He dined at one restaurant, (which I will not name, the proprietor is
entirely guiltless in this matter) where the waiter, instead of a menu,
proffered Charlon a selection of his verses. He tried to relax in the
Goldclaw Baths, only to discover a poet was frantically scribbling lines
from his latest poem, on the tiled wall in wax crayon. On one occasion he took a sedan chair and discovered he’d been hijacked. The bearers locked the doors from outside and he was forced to listen to a novelist read large excerpts from his three volume novel.
Then there was the issue of unsolicited submissions. Initially he made  it his rule to actually ready them. He felt that if the Port Naain Literary Review was to live up to it’s name, it ought to review things.
So, on his first day in the office, he sat down next to the pile of manuscripts, picked up the first one and commenced to read. Forty minutes later, his head swimming, he put the manuscript down. The author seemed to have written it using a system of spelling and punctuation known only to herself. He wrote a brief note, suggesting that the author find some kind friend to help her in this area and had it sent back to the return address on the envelope.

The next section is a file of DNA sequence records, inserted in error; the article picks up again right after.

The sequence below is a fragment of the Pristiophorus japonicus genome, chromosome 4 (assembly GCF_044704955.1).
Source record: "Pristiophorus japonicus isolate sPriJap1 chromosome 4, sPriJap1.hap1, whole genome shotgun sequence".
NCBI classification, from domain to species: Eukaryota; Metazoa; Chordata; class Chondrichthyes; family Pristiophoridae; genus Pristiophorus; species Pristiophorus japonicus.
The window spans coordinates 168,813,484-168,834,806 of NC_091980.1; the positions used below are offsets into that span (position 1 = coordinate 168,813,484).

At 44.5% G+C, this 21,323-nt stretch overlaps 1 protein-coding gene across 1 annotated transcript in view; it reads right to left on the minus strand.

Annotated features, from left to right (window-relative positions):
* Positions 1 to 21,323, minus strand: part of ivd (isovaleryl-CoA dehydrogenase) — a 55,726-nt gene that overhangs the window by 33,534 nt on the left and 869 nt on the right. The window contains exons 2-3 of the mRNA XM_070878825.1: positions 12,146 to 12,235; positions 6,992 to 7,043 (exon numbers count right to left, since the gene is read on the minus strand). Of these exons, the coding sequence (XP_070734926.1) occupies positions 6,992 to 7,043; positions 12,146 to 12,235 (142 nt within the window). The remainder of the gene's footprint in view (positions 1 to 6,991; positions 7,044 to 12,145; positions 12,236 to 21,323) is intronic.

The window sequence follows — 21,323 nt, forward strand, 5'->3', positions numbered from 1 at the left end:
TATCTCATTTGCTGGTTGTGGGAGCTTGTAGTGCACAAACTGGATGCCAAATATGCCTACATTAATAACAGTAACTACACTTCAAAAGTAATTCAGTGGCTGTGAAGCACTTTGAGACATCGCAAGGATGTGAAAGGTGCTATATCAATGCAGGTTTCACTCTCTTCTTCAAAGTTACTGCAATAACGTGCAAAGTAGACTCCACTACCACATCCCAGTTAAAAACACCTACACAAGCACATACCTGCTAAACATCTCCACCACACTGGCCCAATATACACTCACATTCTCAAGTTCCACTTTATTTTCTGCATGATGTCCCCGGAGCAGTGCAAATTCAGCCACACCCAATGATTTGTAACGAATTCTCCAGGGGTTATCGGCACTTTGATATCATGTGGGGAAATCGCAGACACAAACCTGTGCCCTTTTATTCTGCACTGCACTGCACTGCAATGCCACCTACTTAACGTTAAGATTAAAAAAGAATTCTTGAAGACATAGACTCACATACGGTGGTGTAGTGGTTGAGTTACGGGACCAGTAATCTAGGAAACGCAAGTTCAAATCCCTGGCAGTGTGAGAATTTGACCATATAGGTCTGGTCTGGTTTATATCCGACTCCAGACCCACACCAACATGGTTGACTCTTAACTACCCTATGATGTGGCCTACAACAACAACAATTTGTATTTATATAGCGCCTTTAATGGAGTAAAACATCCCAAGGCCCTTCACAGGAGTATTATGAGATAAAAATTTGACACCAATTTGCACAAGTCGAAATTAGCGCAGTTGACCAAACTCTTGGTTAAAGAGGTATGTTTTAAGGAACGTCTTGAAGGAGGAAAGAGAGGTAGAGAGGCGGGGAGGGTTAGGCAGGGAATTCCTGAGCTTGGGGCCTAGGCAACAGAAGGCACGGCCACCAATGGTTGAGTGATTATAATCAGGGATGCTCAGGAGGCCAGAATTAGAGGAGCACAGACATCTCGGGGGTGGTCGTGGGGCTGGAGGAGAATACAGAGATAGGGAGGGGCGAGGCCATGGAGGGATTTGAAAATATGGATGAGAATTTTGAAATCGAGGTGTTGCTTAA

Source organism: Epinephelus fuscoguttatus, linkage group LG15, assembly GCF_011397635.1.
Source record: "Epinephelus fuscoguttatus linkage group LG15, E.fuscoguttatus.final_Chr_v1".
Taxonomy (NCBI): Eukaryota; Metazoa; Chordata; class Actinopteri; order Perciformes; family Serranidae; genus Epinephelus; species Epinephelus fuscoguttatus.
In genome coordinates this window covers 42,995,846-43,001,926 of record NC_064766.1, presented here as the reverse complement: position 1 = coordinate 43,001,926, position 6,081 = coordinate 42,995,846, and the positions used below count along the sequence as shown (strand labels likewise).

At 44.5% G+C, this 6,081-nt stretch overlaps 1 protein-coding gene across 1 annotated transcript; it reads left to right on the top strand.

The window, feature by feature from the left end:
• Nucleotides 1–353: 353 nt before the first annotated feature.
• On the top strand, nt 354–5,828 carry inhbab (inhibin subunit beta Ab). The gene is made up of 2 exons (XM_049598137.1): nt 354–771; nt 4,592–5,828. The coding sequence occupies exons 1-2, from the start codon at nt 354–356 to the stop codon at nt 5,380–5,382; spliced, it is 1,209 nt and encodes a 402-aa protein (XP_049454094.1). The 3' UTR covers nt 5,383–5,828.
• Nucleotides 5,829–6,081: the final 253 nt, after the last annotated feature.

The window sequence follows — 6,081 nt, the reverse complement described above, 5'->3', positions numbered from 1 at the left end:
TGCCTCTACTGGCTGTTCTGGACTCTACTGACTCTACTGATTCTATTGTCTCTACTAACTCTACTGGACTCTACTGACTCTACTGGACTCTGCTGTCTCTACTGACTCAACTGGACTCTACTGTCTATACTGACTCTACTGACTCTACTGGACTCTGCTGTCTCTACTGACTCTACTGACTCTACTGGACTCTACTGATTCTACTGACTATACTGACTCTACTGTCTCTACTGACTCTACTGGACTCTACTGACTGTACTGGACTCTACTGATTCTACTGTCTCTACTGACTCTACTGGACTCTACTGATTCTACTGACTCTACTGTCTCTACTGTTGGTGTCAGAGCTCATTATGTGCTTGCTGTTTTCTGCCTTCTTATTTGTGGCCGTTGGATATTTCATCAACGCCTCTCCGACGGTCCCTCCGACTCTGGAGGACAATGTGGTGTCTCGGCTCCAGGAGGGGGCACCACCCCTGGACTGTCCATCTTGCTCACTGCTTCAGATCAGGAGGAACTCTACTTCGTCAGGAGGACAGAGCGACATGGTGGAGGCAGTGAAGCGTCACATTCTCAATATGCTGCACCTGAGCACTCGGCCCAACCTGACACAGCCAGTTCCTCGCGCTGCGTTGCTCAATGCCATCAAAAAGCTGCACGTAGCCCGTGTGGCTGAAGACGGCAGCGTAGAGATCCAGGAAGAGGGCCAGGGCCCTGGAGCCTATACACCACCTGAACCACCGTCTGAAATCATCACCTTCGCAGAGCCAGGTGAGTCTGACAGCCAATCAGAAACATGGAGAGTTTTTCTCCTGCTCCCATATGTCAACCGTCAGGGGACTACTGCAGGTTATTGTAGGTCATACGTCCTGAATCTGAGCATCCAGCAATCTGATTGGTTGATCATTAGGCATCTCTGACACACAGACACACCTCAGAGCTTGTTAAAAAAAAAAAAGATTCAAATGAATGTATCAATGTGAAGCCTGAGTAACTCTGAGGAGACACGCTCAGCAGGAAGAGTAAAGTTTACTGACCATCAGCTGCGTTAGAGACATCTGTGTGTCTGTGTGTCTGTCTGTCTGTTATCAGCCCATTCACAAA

The next manuscript was easier to read, but that was perhaps a disadvantage. The writer had presented their diary for publication. In some cases this is an excellent idea. More than one lady has discovered the truth of the old saying, ‘keep a diary and one day your diary will keep you.’ Yet this presupposes that the keeper of the diary has actually done something worth hronicling. In the case of this writer, the highlight of one week was a successful bowel movement. This was sent back with a brief note saying that the editor felt that Port Naain was not ready for such dissipated excitement.
He worked steadily through the day, sending perhaps a dozen manuscripts back to their proud authors. That night he retired to bed feeling that in some small way he might have done something to improve the standard of literature in Port Naain. Whilst not rendered smug by this observation, he did at least allow himself a warm glow of self-satisfaction.